Probiotics for healthWe call our project PROBIA, which is an acronym of “PROBiotics for Impulsivity in Adults”. This study will be performed in three centers of Europe including, Goethe University in Frankfurt, Semmelweis University in Budapest and Vall d’Hebron Research Institute (VHIR) in Barcelona, the coordinator of the clinical trial. We are planning to start recruiting patients in January of 2019 and obtain the results in 2021. In our study, we will explore the effects of probiotics by measuring the change in ADHD or BPD symptoms, general psychopathology, health-related quality of life, neurocognitive function, nutritional intake, and physical fitness. The effect of the intervention on the microbiome, epigenetics, blood biomarkers, and health will be also explored by collecting blood, stool, and saliva samples.

We are looking forward to having the results of this amazing study in order to understand the mechanisms involved in the crosstalk between the intestinal microbiome and the brain. If improvement effects can be established in these patients, new cost-effective treatment will be available to this population.

 This was co-authored by Josep Antoni Ramos-Quiroga, MD PhD, psychiatrist and Head of Department of Psychiatry at Hospital Universitari Vall d’Hebron in Barcelona, Spain. He is also professor at Universitat Autònoma de Barcelona.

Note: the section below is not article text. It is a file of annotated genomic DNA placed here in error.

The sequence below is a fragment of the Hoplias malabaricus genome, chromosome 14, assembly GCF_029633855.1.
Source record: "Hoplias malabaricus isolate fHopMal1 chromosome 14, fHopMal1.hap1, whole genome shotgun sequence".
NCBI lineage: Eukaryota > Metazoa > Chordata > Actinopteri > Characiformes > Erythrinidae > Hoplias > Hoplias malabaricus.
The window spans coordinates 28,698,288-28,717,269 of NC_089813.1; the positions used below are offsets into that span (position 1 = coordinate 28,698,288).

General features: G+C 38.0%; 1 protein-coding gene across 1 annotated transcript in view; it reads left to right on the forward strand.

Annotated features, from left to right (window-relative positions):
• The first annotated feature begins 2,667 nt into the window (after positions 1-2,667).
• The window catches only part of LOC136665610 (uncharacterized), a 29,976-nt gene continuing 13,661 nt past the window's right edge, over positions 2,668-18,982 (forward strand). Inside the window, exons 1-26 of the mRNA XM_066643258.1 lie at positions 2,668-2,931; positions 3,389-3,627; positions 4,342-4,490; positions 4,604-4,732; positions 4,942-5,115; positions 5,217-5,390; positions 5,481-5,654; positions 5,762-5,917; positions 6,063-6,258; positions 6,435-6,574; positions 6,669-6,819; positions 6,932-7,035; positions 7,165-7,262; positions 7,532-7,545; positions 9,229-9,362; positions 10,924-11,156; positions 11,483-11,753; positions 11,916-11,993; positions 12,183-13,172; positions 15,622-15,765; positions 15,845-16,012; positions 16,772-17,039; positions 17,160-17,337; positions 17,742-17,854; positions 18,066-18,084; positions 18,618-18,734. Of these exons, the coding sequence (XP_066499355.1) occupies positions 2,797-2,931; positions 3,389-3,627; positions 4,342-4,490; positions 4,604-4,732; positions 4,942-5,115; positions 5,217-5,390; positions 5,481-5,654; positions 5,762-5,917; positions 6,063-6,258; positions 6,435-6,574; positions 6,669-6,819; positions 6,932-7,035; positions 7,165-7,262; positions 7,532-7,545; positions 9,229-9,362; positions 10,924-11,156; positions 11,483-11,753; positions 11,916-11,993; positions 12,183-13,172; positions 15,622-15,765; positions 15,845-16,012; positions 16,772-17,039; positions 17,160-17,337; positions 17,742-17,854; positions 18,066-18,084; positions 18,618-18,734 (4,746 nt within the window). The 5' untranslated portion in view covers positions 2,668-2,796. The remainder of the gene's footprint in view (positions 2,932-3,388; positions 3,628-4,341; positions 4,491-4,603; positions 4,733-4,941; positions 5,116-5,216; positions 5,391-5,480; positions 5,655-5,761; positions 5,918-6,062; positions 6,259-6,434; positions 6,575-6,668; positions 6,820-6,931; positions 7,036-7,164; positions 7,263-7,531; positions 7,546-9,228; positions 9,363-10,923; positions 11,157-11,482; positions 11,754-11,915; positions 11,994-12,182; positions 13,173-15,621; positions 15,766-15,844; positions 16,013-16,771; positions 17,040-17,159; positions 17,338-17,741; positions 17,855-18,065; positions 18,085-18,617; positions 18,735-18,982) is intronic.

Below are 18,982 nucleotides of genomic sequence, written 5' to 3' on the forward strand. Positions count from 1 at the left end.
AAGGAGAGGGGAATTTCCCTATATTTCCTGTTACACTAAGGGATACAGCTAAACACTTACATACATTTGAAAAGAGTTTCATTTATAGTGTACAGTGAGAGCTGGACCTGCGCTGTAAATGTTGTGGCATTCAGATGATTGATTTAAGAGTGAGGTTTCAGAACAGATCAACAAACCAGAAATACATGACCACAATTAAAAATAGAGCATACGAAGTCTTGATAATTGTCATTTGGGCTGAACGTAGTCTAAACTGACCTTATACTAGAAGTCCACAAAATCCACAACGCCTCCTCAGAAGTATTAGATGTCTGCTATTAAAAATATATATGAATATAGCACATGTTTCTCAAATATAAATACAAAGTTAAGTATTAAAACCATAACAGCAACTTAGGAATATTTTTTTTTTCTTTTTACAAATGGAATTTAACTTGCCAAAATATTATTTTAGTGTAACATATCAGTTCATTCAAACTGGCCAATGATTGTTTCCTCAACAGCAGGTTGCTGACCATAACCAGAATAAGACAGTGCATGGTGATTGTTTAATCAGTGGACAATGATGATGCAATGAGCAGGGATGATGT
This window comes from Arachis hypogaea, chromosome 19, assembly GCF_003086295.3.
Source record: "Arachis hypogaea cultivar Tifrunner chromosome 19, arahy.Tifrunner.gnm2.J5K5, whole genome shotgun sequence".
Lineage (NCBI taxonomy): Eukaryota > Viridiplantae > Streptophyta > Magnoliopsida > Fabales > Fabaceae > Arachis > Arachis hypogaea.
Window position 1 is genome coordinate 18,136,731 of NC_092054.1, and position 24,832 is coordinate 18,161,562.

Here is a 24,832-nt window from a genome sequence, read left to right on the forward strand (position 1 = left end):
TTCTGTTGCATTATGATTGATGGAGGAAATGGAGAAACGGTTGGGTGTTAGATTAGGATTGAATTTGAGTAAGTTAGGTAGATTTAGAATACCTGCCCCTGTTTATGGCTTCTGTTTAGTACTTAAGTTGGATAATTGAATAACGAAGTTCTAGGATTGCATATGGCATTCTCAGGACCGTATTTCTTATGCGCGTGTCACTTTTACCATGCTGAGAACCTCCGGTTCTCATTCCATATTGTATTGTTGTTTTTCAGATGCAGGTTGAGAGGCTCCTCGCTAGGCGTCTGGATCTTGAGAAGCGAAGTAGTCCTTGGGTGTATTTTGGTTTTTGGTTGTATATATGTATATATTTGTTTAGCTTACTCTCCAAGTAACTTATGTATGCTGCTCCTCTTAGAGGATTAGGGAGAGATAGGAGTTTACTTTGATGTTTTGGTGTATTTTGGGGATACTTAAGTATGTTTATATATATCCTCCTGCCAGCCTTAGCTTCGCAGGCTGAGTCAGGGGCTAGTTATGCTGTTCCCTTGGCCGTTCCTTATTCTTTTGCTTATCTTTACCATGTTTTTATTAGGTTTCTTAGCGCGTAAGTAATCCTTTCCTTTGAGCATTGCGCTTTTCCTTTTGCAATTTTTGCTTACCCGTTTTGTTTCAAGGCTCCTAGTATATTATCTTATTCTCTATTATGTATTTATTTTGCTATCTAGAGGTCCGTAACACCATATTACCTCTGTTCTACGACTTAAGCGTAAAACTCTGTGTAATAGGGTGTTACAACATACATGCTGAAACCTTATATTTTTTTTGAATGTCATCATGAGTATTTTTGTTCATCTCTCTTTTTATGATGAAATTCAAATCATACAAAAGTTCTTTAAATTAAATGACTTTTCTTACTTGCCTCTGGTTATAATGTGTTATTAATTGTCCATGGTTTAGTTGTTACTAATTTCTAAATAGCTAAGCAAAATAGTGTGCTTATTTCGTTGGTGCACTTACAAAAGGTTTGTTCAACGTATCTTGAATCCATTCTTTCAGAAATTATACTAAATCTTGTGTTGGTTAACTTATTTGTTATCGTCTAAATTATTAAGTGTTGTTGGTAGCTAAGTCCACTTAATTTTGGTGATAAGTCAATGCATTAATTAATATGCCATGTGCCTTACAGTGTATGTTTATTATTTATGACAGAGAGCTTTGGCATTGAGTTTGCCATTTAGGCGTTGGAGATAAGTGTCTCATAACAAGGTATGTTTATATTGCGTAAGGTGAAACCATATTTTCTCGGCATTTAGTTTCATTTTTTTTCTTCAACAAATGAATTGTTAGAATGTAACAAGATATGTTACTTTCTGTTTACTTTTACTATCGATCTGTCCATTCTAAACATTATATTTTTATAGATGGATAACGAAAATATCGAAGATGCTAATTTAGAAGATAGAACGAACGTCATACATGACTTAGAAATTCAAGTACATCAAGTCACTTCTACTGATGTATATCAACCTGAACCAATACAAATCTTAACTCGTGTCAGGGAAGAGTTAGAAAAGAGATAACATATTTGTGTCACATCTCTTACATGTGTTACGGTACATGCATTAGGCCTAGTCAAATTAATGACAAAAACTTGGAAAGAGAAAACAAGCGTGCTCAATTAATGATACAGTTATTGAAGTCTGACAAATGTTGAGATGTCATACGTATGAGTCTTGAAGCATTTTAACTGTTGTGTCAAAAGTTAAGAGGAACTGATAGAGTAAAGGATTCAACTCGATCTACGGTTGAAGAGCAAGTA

Sources

  1. Desbonnet L, Clarke G, Shanahan F, Dinan TG, Cryan JF. Microbiota is essential for social development in the mouse. Mol Psychiatry [Internet]. The Author(s); 2013 May 21;19:146. Available from: http://dx.doi.org/10.1038/mp.2013.65
  2. Felice VD, O SM. The microbiome and disorders of the central nervous system. 2017 [cited 2017 Oct 16]; Available from: https://ac.els-cdn.com/S0091305717300242/1-s2.0-S0091305717300242-main.pdf?_tid=b52750d8-b2ae-11e7-819b-00000aab0f02&acdnat=1508185089_58e99184d2c0f677d79ff1dd88d02667

 

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What is inflammation?

Inflammation is the response of the body’s immune system against external factors that can put your health in danger. When this system feels it is attacked by something that may harm your health, it activates some molecules that are called cytokines in order to neutralize or avoid any damage so you can be safe.

Why is inflammation bad? What does it do?